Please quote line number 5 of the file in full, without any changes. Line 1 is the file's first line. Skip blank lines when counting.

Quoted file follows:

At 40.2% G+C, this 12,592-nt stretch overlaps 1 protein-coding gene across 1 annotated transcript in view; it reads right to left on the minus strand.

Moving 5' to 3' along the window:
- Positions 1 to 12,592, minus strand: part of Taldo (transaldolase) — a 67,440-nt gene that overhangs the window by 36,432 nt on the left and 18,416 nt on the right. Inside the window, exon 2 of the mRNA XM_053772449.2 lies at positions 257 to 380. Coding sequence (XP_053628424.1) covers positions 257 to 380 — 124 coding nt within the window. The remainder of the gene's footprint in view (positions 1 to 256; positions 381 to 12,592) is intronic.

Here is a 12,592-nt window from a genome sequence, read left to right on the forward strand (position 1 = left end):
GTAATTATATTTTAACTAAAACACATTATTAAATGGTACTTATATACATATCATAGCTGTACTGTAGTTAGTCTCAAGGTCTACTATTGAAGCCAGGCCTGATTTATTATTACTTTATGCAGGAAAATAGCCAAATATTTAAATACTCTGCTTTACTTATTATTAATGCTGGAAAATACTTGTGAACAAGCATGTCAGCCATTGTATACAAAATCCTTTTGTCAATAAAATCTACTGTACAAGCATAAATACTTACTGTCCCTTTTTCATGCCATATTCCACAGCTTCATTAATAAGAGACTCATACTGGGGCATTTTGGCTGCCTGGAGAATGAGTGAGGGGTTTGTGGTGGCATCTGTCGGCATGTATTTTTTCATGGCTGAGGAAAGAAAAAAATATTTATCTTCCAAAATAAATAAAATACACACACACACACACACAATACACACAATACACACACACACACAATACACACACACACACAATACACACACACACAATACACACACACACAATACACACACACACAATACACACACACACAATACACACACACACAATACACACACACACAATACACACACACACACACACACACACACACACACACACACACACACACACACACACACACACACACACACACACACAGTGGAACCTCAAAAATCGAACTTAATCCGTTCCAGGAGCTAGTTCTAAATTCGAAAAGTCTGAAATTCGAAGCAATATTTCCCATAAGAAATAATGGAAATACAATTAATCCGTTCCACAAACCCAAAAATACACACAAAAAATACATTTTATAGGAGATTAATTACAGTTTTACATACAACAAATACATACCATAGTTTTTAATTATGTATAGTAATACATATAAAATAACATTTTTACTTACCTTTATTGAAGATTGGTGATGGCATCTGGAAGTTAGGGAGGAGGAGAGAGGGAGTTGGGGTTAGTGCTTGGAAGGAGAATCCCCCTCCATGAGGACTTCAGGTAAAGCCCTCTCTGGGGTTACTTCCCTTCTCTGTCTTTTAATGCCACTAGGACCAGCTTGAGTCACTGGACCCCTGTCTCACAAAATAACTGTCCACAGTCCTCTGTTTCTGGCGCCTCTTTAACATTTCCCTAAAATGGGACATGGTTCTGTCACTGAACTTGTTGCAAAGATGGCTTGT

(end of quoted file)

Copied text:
GTAATTATATTTTAACTAAAACACATTATTAAATGGTACTTATATACATATCATAGCTGTACTGTAGTTAGTCTCAAGGTCTACTATTGAAGCCAGGCCTGATTTATTATTACTTTATGCAGGAAAATAGCCAAATATTTAAATACTCTGCTTTACTTATTATTAATGCTGGAAAATACTTGTGAACAAGCATGTCAGCCATTGTATACAAAATCCTTTTGTCAATAAAATCTACTGTACAAGCATAAATACTTACTGTCCCTTTTTCATGCCATATTCCACAGCTTCATTAATAAGAGACTCATACTGGGGCATTTTGGCTGCCTGGAGAATGAGTGAGGGGTTTGTGGTGGCATCTGTCGGCATGTATTTTTTCATGGCTGAGGAAAGAAAAAAATATTTATCTTCCAAAATAAATAAAATACACACACACACACACACAATACACACAATACACACACACACACAATACACACACACACACAATACACACACACACAATACACACACACACAATACACACACACACAATACACACACACACAATACACACACACACAATACACACACACACAATACACACACACACACACACACACACACACACACACACACACACACACACACACACACACACACACACACACACACAGTGGAACCTCAAAAATCGAACTTAATCCGTTCCAGGAGCTAGTTCTAAATTCGAAAAGTCTGAAATTCGAAGCAATATTTCCCATAAGAAATAATGGAAATACAATTAATCCGTTCCACAAACCCAAAAATACACACAAAAAATACATTTTATAGGAGATTAATTACAGTTTTACATACAACAAATACATACCATAGTTTTTAATTATGTATAGTAATACATATAAAATAACATTTTTACTTACCTTTATTGAAGATTGGTGATGGCATCTGGAAGTTAGGGAGGAGGAGAGAGGGAGTTGGGGTTAGTGCTTGGAAGGAGAATCCCCCTCCATGAGGACTTCAGGTAAAGCCCTCTCTGGGGTTACTTCCCTTCTCTGTCTTTTAATGCCACTAGGACCAGCTTGAGTCACTGGACCCCTGTCTCACAAAATAACTGTCCACAGTCCTCTGTTTCTGGCGCCTCTTTAACATTTCCCTAAAATGGGACATGGTTCTGTCACTGAACTTGTTGCAAAGATGGCTTGT